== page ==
The Television Generation's Relation to the Mass Media in Germany: Accounting for the Impact of Private Television
Peiser, Wolfram, Journal of Broadcasting & Electronic Media
Since the early days of television there have been speculations about negative effects of growing up with television. While some authors only say or imply that the television generation (those who have grown up with television) differs in some way (e.g., Lehtonen, 1988; J. M. McLeod & O'Keefe, 1972), most authors are more specific about the kinds of effects of growing up with television as well as about the direction of such effects. As far as media use is concerned, the television generation is supposed to have a stronger affection to television (e.g., Cobb-Walgren, 1990; Comstock, Chaffee, Katzman, McCombs, & Roberts, 1978) and to be less inclined to read (e.g., Beentjes & van der Voort, 1989; Brody, 1990; Robinson & Jeffres, 1981). Other authors discuss possible effects of growing up with television on attitudes, values, personality, perception, and language (e.g., Bower, 1973; Greenfield & Beagles-Roos, 1988; Lazarsfeld, 1963; McLuhan, 1964; McLuhan & Fiore, 1967; Meyrowitz, 1985; Winn, 1977). In many of these cases the supposed consequences of being socialized in the television age serve to characterize the so-called television generation.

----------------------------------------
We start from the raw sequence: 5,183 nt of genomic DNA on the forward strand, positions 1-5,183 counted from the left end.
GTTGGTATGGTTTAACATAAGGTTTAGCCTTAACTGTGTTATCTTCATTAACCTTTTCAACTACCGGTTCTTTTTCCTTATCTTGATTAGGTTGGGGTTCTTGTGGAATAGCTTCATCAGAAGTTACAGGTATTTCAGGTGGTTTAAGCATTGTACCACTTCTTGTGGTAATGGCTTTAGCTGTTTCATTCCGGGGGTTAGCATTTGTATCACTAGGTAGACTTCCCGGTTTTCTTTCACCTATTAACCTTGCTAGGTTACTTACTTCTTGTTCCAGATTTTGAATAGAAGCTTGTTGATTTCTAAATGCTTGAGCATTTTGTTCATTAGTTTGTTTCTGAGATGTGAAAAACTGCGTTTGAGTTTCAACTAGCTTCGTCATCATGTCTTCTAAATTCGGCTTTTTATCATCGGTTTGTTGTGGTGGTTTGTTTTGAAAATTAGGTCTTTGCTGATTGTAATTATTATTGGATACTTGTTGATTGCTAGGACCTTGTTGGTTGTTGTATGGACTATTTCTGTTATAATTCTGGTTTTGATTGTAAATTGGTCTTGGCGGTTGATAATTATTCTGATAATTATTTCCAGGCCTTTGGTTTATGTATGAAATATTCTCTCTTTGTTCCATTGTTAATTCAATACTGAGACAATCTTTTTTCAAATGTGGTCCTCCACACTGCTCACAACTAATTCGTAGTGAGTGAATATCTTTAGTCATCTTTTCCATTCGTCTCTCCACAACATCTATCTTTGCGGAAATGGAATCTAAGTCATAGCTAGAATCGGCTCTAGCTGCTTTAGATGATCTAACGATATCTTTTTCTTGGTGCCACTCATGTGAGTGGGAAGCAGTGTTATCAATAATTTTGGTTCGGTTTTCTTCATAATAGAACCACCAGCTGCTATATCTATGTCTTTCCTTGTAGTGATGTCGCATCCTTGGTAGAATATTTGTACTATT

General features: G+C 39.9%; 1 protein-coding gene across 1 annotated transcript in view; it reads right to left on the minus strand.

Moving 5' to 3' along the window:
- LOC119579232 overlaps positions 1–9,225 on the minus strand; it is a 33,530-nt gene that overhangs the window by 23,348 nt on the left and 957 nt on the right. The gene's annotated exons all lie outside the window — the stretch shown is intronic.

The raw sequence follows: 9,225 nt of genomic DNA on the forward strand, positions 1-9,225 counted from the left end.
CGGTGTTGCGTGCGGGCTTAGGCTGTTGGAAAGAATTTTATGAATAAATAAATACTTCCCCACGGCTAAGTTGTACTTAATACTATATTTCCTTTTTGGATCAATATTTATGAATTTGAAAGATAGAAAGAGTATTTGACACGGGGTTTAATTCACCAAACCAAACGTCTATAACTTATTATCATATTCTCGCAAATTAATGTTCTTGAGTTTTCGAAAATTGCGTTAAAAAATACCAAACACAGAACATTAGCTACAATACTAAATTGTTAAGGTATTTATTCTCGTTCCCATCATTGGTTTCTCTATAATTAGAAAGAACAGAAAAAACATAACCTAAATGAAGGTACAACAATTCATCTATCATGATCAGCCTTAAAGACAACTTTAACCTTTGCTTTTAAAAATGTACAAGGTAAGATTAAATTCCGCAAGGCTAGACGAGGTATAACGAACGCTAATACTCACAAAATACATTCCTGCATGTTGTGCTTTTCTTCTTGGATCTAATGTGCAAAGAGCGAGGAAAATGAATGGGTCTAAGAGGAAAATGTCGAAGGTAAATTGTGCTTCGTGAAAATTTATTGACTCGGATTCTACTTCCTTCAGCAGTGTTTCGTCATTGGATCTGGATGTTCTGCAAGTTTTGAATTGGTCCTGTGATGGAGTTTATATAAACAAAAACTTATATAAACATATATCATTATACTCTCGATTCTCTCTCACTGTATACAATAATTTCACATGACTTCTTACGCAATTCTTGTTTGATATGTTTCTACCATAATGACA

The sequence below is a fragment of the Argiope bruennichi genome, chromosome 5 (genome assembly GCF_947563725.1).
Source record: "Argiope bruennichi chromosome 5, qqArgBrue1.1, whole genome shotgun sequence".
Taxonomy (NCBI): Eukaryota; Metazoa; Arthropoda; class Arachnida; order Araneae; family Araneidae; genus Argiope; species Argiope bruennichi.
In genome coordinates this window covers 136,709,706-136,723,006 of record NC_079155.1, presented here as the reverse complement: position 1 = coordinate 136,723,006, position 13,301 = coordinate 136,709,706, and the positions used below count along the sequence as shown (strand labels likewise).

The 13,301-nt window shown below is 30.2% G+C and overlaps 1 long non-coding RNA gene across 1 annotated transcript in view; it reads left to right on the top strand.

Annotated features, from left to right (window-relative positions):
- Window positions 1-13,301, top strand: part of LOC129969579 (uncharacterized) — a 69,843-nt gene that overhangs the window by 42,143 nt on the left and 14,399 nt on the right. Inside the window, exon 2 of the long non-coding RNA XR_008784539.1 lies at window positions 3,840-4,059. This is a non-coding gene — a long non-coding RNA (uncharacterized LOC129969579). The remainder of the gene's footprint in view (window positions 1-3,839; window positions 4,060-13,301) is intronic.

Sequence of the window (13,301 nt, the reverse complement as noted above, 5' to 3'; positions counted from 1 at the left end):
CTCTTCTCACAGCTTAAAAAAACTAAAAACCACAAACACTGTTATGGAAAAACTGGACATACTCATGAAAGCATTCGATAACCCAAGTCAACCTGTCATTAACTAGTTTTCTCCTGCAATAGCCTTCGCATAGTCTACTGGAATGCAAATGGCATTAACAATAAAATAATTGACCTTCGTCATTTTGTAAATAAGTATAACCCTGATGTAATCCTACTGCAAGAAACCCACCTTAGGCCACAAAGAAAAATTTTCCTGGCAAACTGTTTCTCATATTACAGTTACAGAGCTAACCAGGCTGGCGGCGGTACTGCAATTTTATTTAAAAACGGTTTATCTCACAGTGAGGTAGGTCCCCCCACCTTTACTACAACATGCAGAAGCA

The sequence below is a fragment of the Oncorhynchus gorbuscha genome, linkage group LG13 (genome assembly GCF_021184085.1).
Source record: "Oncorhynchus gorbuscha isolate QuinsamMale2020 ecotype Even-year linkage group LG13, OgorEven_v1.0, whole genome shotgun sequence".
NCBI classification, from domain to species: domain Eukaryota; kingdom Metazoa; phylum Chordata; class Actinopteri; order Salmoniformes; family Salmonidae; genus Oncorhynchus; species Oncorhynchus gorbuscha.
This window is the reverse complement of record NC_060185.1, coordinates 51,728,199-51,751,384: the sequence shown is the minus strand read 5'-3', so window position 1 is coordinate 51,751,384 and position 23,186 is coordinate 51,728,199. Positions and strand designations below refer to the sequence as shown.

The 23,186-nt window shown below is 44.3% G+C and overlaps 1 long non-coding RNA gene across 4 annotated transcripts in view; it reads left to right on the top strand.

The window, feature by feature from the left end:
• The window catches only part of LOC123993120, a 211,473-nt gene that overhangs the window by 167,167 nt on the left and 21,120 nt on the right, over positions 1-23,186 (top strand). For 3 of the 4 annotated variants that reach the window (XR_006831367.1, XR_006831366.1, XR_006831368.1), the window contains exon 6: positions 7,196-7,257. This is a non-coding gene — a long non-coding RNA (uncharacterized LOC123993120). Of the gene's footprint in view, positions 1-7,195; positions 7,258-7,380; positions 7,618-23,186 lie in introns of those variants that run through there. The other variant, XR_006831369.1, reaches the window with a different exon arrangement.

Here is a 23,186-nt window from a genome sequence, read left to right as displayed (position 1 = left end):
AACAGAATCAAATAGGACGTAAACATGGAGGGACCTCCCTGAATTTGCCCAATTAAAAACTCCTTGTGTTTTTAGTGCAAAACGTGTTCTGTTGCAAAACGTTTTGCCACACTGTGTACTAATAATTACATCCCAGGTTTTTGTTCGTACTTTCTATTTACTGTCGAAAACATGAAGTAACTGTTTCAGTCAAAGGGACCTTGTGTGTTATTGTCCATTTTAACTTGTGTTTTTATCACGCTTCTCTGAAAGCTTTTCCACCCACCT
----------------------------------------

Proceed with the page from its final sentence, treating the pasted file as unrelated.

Extending an earlier study (Peiser, 1996), it is the purpose of this research to provide a more conclusive answer to the question whether the television generation really differs markedly from those who have not grown up with television. For several reasons both Peiser's (1996) study and this study are restricted to differences in media use. First, some choice had to be made, because there are simply too many characteristics attributed to the television generation to study all of them. Second, the choice was limited, because in many cases the kind of secondary data needed was not available, media use being one of the few exceptions. And, finally, there is a theoretical argument: It can be assumed that strong effects of growing up with television will be more easily visible in people's media-related behavior than in other domains. Because much of the discussion about the television generation's relation to the mass media has dealt with television viewing itself and with newspaper reading, the present study concentrates on these two daily media. Are people who have grown up with television more devoted to TV and less interested in the newspaper than those born earlier? Is there empirical support for the speculations mentioned above? This question will be addressed in this article.